Area of a Spline Polygon — With C code Sample
©2009 Darel Rex Finley.  This complete article, unmodified, may be freely distributed for educational purposes.

On this page we learned how to make a polygon with spline curves.  But what if you want to know the area of such a polygon?  Impossibly difficult?  Actually, it’s pretty easy.

0,17,  4,24,  26,22,  SPLINE,20,2,  7,1,  5,5,  10,10,  SPLINE,9,16,  END
Figure 1

In Figure 1 we see a spline polygon.  It has 8 corners, 2 of which are spline corners.

0,17,  4,24,  26,22,  7,1,  5,5,  10,10,  END
Figure 2

First, we ignore the spline corners, and calculate the area of the yellow polygon in Figure 2, which is composed of all the hard corners of our spline polygon.  We can do that as described in this page.

26,22,  20,2,  7,1,  END
10,10,  9,16,  0,17,  END
Figure 3

Next, using the same polygon-area method, calculate the area of the triangles that surround each spline, as illustrated in Figure 3.  (Note that the grey triangle will automatically give negative area, since its enclosing triangle is counter-clockwise.  That’s fine — it’s what we want.)

Figure 4

Now, simply multiply each of the triangle areas by the fraction of the triangle that is covered by its spline curve — that gives you the area enclosed by each spline curve, as shown in Figure 4.  Then it is a simple matter to add these areas to the area of the original yellow polygon...

Figure 5

And there it is.  The area of the spline polygon.  Now wasn’t that easy?

Oh wait, I almost forgot.  How do we know what fraction of each triangle is covered by its spline curve?  Simple.  It’s 2/3.  Every time.  That’s all you need to know to get the area — but if you really want to know where the 2/3 comes from ... here goes:

Figure 6

Figure 6 shows a 3-point spline that is conveniently nestled inbetween the X and Y axes in a one-unit square.  The curve consists of all points x,y that correspond to a fraction F, such that if you draw a line segment from the Y axis to the X axis, that starts F down the Y axis, and ends F across the X axis, then x,y lies on that segment, and is exactly F of the way from the segment’s start to its end.

Because this definition is entirely based on straight line segments and linear proportions (i.e. F) along those line segments, it follows that the fraction of the triangle occupied by this 3-point spline curve will be the same for any 3-point spline curve — i.e. moving the three points around will linearly remap the spline curve to the new triangle, and so the percentage area covered by it will be the same.  So if we can figure it out for this 3-point spline curve, we’ve figured it out for all of them.

Along the X axis, x is F of the way to F, so:

     x  =  F2

And by the same logic:

     y  =  (1-F)2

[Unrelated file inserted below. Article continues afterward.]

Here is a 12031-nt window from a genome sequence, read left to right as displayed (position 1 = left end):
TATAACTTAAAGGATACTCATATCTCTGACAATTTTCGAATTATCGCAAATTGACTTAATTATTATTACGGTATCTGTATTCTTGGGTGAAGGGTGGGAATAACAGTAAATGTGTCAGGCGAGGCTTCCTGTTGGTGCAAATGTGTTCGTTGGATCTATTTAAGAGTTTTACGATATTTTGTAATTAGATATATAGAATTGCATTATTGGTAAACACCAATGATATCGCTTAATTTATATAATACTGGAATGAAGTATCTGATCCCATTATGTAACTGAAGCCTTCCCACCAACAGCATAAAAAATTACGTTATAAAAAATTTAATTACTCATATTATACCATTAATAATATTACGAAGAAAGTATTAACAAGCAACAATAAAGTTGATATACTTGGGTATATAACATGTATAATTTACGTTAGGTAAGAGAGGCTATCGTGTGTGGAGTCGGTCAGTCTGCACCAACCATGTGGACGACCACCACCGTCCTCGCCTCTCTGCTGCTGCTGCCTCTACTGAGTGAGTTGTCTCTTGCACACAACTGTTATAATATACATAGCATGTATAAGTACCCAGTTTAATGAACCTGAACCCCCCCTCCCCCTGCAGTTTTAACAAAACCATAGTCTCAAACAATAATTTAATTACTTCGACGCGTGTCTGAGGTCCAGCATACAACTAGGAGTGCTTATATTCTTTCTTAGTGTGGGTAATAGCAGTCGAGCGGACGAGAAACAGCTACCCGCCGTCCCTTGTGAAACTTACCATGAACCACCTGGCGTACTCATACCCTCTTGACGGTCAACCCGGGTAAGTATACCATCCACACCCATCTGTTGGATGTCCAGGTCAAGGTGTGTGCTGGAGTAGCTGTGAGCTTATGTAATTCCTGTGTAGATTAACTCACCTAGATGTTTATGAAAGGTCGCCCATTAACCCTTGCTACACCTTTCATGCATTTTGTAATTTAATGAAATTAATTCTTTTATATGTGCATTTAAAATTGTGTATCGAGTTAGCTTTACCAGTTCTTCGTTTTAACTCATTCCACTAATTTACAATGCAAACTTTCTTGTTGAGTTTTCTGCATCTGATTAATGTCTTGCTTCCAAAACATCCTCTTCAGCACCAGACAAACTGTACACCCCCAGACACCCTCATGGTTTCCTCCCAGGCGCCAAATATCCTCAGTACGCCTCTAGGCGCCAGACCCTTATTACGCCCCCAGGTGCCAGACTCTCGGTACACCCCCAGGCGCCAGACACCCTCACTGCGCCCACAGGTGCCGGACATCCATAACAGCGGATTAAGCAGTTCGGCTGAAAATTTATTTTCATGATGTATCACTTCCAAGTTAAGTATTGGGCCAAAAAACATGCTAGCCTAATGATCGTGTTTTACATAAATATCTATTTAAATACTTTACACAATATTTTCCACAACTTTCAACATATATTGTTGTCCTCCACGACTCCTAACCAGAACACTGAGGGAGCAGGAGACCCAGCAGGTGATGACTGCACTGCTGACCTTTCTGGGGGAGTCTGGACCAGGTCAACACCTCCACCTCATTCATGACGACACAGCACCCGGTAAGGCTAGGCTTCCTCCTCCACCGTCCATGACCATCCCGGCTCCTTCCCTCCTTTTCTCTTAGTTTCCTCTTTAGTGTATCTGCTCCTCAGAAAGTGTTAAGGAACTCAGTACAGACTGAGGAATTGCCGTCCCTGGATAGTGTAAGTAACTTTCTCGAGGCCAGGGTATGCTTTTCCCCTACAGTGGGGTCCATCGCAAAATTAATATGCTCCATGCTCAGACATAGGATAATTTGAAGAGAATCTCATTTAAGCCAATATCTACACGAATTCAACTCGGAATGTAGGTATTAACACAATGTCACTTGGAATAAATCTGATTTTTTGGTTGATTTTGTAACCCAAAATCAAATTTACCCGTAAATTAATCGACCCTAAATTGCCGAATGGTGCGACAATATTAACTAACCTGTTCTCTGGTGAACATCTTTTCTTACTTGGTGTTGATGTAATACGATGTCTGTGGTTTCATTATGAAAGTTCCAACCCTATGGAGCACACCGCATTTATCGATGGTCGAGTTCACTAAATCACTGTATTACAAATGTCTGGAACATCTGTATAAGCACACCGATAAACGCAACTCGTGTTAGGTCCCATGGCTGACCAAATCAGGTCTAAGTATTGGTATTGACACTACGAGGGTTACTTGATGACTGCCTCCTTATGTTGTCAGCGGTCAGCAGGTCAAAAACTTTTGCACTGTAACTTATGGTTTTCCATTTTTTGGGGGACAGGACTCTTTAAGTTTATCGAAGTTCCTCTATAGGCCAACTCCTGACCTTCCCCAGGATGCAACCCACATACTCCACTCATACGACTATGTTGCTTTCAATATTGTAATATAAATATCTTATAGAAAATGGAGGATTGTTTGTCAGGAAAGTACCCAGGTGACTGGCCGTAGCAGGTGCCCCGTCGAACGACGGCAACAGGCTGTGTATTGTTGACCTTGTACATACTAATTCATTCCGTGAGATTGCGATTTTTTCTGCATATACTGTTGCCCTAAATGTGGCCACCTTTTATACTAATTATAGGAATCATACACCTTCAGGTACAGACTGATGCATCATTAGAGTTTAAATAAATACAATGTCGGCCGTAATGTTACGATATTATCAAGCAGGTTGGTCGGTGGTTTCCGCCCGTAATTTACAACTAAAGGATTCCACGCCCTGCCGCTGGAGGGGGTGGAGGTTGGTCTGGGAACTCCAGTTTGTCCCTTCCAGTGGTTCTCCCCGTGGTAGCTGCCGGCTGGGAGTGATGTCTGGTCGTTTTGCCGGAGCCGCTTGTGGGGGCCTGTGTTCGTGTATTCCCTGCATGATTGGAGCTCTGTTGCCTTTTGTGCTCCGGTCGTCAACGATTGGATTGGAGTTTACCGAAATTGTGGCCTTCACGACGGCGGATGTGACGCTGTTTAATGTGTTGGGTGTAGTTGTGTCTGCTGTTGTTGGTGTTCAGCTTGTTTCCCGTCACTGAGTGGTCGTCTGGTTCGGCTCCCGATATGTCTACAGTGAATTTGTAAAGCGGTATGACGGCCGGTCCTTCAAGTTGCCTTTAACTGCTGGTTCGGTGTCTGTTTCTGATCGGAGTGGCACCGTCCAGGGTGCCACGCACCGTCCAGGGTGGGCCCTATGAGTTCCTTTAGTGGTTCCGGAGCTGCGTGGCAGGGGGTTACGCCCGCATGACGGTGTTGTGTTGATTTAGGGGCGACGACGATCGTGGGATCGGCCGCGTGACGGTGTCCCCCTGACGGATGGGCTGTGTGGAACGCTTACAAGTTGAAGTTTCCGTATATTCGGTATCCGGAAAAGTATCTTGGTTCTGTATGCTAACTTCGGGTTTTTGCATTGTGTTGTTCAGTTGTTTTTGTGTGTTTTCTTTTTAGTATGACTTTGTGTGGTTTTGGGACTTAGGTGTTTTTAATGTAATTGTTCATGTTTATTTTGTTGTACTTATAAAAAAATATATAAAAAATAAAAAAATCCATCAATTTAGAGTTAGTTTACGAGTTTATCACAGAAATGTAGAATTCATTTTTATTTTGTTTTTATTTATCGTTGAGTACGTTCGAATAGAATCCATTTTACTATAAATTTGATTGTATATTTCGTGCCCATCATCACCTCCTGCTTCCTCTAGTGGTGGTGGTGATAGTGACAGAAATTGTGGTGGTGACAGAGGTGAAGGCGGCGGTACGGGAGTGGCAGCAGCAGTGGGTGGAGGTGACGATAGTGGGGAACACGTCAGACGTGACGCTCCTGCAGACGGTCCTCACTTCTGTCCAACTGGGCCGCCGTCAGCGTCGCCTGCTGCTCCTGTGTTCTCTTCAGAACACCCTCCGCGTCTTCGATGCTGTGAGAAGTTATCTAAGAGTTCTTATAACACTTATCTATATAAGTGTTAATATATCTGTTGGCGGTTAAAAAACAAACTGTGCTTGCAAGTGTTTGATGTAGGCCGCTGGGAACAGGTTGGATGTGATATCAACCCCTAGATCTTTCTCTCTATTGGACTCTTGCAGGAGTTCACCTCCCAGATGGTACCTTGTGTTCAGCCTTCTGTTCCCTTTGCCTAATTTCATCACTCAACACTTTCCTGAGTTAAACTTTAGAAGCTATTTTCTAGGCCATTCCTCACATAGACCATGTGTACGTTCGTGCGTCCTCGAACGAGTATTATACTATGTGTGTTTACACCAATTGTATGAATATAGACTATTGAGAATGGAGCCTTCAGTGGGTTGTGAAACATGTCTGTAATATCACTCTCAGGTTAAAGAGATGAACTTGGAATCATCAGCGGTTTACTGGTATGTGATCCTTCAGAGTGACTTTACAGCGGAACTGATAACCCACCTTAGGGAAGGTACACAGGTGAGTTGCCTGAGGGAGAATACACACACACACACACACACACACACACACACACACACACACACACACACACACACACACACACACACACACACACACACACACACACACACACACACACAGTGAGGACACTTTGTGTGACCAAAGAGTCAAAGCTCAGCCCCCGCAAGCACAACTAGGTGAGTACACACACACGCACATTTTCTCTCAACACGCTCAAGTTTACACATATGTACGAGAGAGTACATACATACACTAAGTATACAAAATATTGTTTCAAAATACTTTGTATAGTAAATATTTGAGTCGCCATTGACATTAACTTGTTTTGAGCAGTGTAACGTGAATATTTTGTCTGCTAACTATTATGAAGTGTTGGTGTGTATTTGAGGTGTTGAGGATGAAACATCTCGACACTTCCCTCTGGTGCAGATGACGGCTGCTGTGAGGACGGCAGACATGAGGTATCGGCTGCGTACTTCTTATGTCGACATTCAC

Expand to:

     y  =  1 - 2F + F2

Since x is F2, we can get rid of F, like so:

     y  =  1 - 2x0.5 + x

Now integrate to get the area formula:

     area   =   x  -  (4/3)x1.5  +  (1/2)x2

Figure 7

The area formula gives us the area enclosed by the curve on the top, the X axis on the bottom, the Y axis on the left, and x on the right.  So we can simply plug in 1 for x, and the formula will give us the area (yellow in Figure 7) of the triangle that is outside the convex spline curve:

     area   =   1  -  (4/3)11.5  +  (1/2)12

     area   =   1  -  4/3  +  1/2

     area   =   1/6

Figure 8

We can plainly see that the area of the triangle is 1/2, so the part of the triangle’s area that is inside the convex spline curve (yellow in Figure 8) is:

     area inside spline   =   1/2  -  1/6

     area inside spline   =   1/3

Divide this area by the area of the whole triangle to get the fraction of the triangle that it covers:

     fraction of triangle covered    =    1/3   /   1/2

     fraction of triangle covered    =    2/3

And there it is.

C Example Code:

//  public domain function by Darel Rex Finley, 2009

double splinePolyArea(double *poly) {

  #define  SPLINE   9999.   //  These constants must be well outside
  #define  END     -9999.   //  the range of your polygon.

  double  area=0., a, b, Sx, Sy, Ex, Ey ;
  int     i=0, j, k ;

  while (poly[i]!=END) {

    j=i+2; if (poly[i]==SPLINE) j++;
    if (poly[j]==END) j=0;

    if (poly[i]!=SPLINE && poly[j]!=SPLINE) {   //  STRAIGHT LINE
      area+=(poly[i]+poly[j])*(poly[i+1]-poly[j-1]); }

    else if (poly[j]==SPLINE) {                 //  SPLINE CURVE
      a=poly[j+1]; b=poly[j+2]; k=j+3; if (poly[k]==END) k=0;
      if (poly[i]!=SPLINE) {
        Sx=poly[i]; Sy=poly[i+1]; }
      else {   //  interpolate hard corner
        Sx=(poly[i+1]+poly[j+1])/2.; Sy=(poly[i+2]+poly[j+2])/2.; }
      if (poly[k]!=SPLINE) {
        Ex=poly[k]; Ey=poly[k+1]; }
      else {   //  interpolate hard corner
        Ex=(poly[j+1]+poly[k+1])/2.; Ey=(poly[j+2]+poly[k+2])/2.; }
      area+= (Sx+Ex)*(Sy-Ey);
      area+=((Sx+a )*(Sy-b )+(a+Ex)*(b-Ey)+(Ex+Sx)*(Ey-Sy))*(2./3.); }

    if (poly[i]==SPLINE) i++;
    i+=2; }

  return area*.5; }

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